Arden Theatre Company’s mission is to “tell great stories by great storytellers” and Ragtime is a prime example of putting your money where your mouth is. Although at first glance, I was hesitant about whether I would take to Arden’s reimagining, simply because it felt like walking into last season’s Once, albeit perplexed at times, I was pleasantly enticed and enthralled throughout the night.
In a recent interview for Philadelphia Gay News, Robi Hager who plays Younger Brother states:
“There’s a line in the show where Tateh, one of the Jewish immigrants, says to Emma Goldman, ‘I’m making art. Leave me alone, I’m not interested in politics.’ And Emma Goldman says that art is politics. That should always be the case. We’re in a very troublesome time in our country’s history, and we can’t rely on making art that’s just for entertainment purposes. Now is a time to create art that speaks to what is going on in the world. This show does that.”
Ragtime tells the story of three families of different cultural and ethical backgrounds at the turn of the century and explores the plague of hardship for immigrants and people of color and continues to shine light on the bigger issue of white privilege. Sounds a bit like 2019, no?
Director Terrence J. Nolan took a risk stripping the production down to its core, the score by Stephen Flaherty (Music) and Lynn Ahrens (Lyrics). Originally produced on Broadway with a cast of 60, Nolan delivers with a mere cast of 19 who all play multiple roles. Minimal set in the round designed by James Kronzer using a bare stage with complimentary lighting by Thom Weaver. Levonne Lindsay designed the costumes to deliver on Nolan’s concept, however the time period was a bit haphazard. I say this as the cast was costumed in near appropriate time period garb, yet hair and eyewear were of contemporary fare. Perhaps a little Hamilton influence that didn’t quite have a through-line.
The impeccable cast delivers on nearly every note. Kim Carson’s portrayal of Mother accentuates the leadership of the household at every turn. Colin Rivel plays Little Boy, Mother’s son, who I just recently saw play the same role at The Eagle Theatre is just as marvelous. For such a young actor, he has quite the comic timing. Playing Jewish immigrant Tateh is Arden newcomer Cooper Grodin. Grodin tugs at your heartstrings with his brooding demeanor and masterful paternal chemistry with Lily Lexer who plays Little Girl. Arden regular, Rachel Camp, creates such a unique portrayal of Evelyn Nesbit that was such a pleasant surprise. Every time she bellowed a “Weeeeeeee!” the audience was able to take a breath from the powerful storyline and rest in for more of what’s to come. Moreso, she was able to transition into every other ensemble role she played with esteem. Jim Hogan’s character, Father, gave us a little bit of hope. He gave heart to his portrayal more than I have seen from any other production. Fiery Emma Goldman was played by Mary Tuomanen who although small in stature is a powerhouse.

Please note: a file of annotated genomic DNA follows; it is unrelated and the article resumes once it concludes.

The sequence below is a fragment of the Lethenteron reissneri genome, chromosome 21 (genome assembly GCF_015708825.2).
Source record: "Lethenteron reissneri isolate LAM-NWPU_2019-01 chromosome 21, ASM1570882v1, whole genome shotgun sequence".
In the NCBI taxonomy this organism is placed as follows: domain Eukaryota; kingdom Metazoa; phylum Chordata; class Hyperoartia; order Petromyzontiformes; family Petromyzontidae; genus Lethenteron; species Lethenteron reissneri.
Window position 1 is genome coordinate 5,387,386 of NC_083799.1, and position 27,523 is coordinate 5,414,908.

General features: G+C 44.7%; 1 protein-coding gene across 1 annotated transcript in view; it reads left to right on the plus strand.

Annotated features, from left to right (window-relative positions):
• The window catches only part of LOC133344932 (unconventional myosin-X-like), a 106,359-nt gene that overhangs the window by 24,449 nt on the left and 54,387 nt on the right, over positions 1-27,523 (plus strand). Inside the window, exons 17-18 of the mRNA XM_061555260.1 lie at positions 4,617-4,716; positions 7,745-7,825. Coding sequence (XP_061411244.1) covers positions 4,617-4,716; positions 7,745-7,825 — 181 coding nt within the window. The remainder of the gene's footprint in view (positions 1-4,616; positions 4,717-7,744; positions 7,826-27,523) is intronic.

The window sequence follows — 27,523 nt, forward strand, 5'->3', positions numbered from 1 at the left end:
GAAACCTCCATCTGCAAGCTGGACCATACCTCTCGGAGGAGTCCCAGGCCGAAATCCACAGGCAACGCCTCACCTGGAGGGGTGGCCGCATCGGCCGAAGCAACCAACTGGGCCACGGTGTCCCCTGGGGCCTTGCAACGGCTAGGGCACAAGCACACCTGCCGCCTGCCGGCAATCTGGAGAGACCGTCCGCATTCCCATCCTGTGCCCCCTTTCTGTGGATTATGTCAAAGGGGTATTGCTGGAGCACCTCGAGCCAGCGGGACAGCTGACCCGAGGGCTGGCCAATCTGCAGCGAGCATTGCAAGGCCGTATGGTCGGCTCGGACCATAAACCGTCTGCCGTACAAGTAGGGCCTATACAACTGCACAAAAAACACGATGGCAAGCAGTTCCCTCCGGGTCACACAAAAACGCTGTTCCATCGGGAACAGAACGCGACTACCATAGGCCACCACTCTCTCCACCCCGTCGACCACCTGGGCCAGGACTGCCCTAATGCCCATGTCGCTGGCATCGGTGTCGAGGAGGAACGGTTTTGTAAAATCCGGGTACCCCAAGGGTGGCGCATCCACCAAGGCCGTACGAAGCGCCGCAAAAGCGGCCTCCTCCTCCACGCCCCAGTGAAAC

At the heart of Ragtime is the love story between Coalhouse and Sarah, Nkrumah Gatling and Terran Scott respectively. Scott’s voice is youthful, clear, and a driving force in “Your Daddy’s Son’. Unfortunately, their lack of chemistry sacrificed what could have been a showstopping performance in “Wheels of a Dream” as well as plot points of Act 2.
The star of this specific production is the orchestra as led by onstage piano player/conductor Jamison Foreman. This is where Nolan was crafty by leaving the audience to wonder if he was Little Boy all grown up. As he staged Little Boy near him several times throughout as if telling the story and watching the story playout. The orchestra was spread throughout the arena as well and some instruments divided amongst the actors, specifically musical theatre Philebrity, Alex Bechtel, who played several characters including Henry Ford, on accordion.
The staging of this piece was clean and exemplified with choreography from Steve Pacek. Keeping with the bare theme, the Model T Ford is a central property, and, in this re-imagining, a piano and piano bench stepped in to this role. Using ordinary items to create the Ragtime world was a win. Both Nolan and Pacek utilized the space that Kronzer designed well.
The ensemble also consisted of Donovan Bazemore, Quinn Carson, Derrick Cobey, Scott Greer, Jessica Johnson, Nicholas Pontrelli, and Skip Robinson. Having this incredible group of actors play dozens of characters throughout also represented the world in which we are working toward. It didn’t matter which gender or race, they just filled into the role needed and we believed that. That’s the world I want to live in. Just be.
Book by Terrence McNally
Music by Lynn Ahrens
Lyrics by Stephen Flaherty
September 19 – October 27, 2019
F. Otto Haas Stage, 40 N. 2nd Street, Philadelphia